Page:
A Year of Testing - From 14.04 to 16.04

AmigaOne X1000 platform specific issues related to Linux only.

A Year of Testing - From 14.04 to 16.04

Postby Srtest » Mon Nov 02, 2015 4:36 pm

Now that we are approaching a new long term release (16.04 Xenial Xerus) I want to start a discussion about the pros and cons of testing these distros. One should really take into consideration the amount of attention our Power platforms get or the lack of such attention which results in the same graphics issues that were there a year ago. My opinion is that given the Mesa and driver situation regarding the entire array of cards being used here (especially after the AOS and Warp3D SI upgrade which pushed people to change their card on their Sams and X1000), perhaps delving into such testing (notwithstanding the kernel testing) isn't suited for most and yield minimal benefits. There isn't an advantage in frame rates and video playback, or in overall performance. What I can think of are the newer versions of LibreOffice and Firefox and maybe like a second or two faster booting with Systemd. Other than that my comparison of 14.04 "Trusty" and what came afterwards is that there isn't really an advantage for us Power platforms users.

That being said, The next two releases are supposed to incorporate new stuff, Like the new LXqt (Lubuntu-Next) GUI based on Qt and Lubuntu's returned support of long term Power releases.

Given the need for stable Linux distros that are easy to set-up and use, us voluntary testers should consider a better focus of our efforts to supplement these needs.
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Re: A Year of Testing - From 14.04 to 16.04

Postby papaoskar » Thu Nov 12, 2015 5:20 pm

Srtest wrote:Now that we are approaching a new long term release (16.04 Xenial Xerus) I want to start a discussion about the pros and cons of testing these distros. One should really take into consideration the amount of attention our Power platforms get or the lack of such attention which results in the same graphics issues that were there a year ago. My opinion is that given the Mesa and driver situation regarding the entire array of cards being used here (especially after the AOS and Warp3D SI upgrade which pushed people to change their card on their Sams and X1000), perhaps delving into such testing (notwithstanding the kernel testing) isn't suited for most and yield minimal benefits. There isn't an advantage in frame rates and video playback, or in overall performance. What I can think of are the newer versions of LibreOffice and Firefox and maybe like a second or two faster booting with Systemd. Other than that my comparison of 14.04 "Trusty" and what came afterwards is that there isn't really an advantage for us Power platforms users.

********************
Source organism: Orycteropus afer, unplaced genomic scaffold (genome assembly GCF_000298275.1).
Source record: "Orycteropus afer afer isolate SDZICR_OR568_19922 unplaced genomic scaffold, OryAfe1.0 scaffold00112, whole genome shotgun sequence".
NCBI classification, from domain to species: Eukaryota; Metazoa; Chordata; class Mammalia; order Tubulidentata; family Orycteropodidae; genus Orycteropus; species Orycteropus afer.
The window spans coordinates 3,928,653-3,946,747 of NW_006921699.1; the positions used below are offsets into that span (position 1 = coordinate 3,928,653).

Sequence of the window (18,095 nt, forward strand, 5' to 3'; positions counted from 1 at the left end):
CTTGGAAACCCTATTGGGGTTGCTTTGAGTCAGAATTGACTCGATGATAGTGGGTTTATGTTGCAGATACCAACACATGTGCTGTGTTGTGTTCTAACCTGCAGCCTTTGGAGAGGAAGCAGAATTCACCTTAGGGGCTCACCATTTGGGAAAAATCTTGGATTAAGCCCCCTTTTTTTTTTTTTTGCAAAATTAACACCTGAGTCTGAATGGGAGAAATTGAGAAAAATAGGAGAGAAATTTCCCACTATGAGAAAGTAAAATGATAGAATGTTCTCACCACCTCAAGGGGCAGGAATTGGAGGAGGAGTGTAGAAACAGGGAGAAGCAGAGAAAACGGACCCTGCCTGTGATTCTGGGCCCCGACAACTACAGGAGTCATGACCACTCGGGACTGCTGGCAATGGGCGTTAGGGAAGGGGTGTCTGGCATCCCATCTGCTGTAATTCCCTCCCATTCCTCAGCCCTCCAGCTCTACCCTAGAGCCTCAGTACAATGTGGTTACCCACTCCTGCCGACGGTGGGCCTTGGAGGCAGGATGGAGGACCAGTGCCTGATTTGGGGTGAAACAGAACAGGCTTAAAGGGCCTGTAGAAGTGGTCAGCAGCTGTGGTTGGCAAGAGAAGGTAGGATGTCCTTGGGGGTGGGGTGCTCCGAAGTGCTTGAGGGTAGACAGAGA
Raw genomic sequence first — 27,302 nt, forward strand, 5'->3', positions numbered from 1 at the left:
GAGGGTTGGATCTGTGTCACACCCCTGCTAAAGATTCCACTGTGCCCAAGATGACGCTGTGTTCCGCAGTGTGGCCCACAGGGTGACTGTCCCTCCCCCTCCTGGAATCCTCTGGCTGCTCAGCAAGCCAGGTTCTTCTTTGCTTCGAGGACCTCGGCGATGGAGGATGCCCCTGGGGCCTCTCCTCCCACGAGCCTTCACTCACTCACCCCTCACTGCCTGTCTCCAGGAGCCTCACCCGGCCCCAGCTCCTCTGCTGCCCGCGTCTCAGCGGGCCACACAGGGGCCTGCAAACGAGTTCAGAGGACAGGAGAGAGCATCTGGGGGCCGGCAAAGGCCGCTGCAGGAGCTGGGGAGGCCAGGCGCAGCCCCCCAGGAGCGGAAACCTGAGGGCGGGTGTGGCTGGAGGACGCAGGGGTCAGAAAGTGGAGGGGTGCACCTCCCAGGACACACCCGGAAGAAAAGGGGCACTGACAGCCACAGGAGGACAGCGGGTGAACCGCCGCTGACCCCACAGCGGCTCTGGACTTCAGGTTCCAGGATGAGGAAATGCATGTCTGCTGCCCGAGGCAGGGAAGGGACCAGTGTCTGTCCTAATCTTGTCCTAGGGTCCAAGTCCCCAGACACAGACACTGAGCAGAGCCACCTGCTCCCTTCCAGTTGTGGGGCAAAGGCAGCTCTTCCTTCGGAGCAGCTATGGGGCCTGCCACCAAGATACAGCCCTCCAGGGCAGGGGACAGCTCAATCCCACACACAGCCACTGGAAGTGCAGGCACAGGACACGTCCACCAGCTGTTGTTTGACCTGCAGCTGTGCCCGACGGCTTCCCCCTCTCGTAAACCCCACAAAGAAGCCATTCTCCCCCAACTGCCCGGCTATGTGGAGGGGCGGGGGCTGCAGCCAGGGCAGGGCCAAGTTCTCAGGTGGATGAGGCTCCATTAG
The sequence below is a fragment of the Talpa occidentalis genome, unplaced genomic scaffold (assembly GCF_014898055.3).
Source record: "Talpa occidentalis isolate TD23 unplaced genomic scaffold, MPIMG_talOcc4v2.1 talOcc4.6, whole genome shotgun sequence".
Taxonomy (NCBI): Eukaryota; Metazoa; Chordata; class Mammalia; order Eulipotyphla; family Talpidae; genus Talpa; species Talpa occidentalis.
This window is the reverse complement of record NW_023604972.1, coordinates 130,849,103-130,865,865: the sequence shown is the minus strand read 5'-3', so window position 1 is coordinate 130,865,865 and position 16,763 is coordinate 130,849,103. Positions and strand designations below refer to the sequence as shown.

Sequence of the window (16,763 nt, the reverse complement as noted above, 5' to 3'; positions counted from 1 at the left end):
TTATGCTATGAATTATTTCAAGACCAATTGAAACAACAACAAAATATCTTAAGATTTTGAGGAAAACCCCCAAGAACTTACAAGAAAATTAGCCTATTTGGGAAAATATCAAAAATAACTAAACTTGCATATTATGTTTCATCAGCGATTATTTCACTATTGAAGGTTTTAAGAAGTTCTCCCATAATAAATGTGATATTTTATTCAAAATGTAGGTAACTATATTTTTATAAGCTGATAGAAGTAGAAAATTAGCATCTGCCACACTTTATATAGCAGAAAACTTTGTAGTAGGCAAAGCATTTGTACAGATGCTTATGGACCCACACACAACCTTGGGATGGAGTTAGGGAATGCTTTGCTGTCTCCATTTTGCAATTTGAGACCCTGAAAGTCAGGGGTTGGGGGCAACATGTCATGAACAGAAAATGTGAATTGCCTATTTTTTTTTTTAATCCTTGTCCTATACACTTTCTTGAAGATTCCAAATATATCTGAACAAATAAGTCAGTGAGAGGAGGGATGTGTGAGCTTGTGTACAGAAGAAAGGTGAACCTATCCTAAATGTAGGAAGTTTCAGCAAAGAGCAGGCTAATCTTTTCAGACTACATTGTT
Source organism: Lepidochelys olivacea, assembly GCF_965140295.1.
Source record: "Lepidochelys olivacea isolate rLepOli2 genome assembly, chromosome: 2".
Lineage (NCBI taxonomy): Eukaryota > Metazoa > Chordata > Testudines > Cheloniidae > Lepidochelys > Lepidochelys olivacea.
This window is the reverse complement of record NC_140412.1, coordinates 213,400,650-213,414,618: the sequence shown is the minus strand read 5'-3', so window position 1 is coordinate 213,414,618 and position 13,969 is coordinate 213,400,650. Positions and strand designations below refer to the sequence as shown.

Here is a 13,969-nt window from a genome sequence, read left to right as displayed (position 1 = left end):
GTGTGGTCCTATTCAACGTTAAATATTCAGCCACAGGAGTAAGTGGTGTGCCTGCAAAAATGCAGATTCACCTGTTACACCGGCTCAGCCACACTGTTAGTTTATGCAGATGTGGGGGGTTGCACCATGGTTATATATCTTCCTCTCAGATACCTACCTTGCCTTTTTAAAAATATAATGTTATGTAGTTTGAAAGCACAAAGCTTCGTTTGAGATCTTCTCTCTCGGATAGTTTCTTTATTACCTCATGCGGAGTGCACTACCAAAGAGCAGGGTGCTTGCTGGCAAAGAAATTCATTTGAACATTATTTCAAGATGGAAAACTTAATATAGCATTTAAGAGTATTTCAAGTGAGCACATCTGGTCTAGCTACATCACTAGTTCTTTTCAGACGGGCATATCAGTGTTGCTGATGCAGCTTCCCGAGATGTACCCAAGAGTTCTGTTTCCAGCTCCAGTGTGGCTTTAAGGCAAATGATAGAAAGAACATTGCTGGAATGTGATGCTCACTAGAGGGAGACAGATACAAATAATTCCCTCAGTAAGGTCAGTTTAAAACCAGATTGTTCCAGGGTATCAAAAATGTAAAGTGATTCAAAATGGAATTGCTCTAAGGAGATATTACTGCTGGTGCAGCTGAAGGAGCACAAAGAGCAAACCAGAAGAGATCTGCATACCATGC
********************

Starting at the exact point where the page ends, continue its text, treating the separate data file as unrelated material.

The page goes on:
That being said, The next two releases are supposed to incorporate new stuff, Like the new LXqt (Lubuntu-Next) GUI based on Qt and Lubuntu's returned support of long term Power releases.

Given the need for stable Linux distros that are easy to set-up and use, us voluntary testers should consider a better focus of our efforts to supplement these needs.


I still use the ubuntu 12.-04 as distributed via CD. Next spring it will be 4 years out of time, so I hope, that I can buy a CD with Lubuntu 16.04 from the shop or any other flavour. It is necessary to have a stable distro easy to set up. I am looking forward and thank you and the testers for all your difficult work.
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Re: A Year of Testing - From 14.04 to 16.04

Postby mechanic » Thu Nov 12, 2015 10:56 pm

[quote="Srtest" which results in the same graphics issues that were there a year ago. My opinion is that given the Mesa and driver situation regarding the entire array of cards being used here (especially after the AOS and Warp3D SI upgrade which pushed people to change their card on their Sams and X1000), perhaps delving into such testing (notwithstanding the kernel testing) isn't suited for most and yield minimal benefits.

Given the need for stable Linux distros that are easy to set-up and use, us voluntary testers should consider a better focus of our efforts to supplement these needs.[/quote]

The more complex a system, the more subtle the errors.
Dr. Strangelove


I totally agree with your evaluation of the current situation. So much so that I have stopped testing new kernels as it is necessary for me to rebuild them to get proper performance out of my RV730 or Barts based cards. Seems like we are all playing in the same game but everybody is using a different type of ball.

Commodity hardware. :-(

I do not have an answer. :-(
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Re: A Year of Testing - From 14.04 to 16.04

Postby Srtest » Fri Nov 13, 2015 4:32 am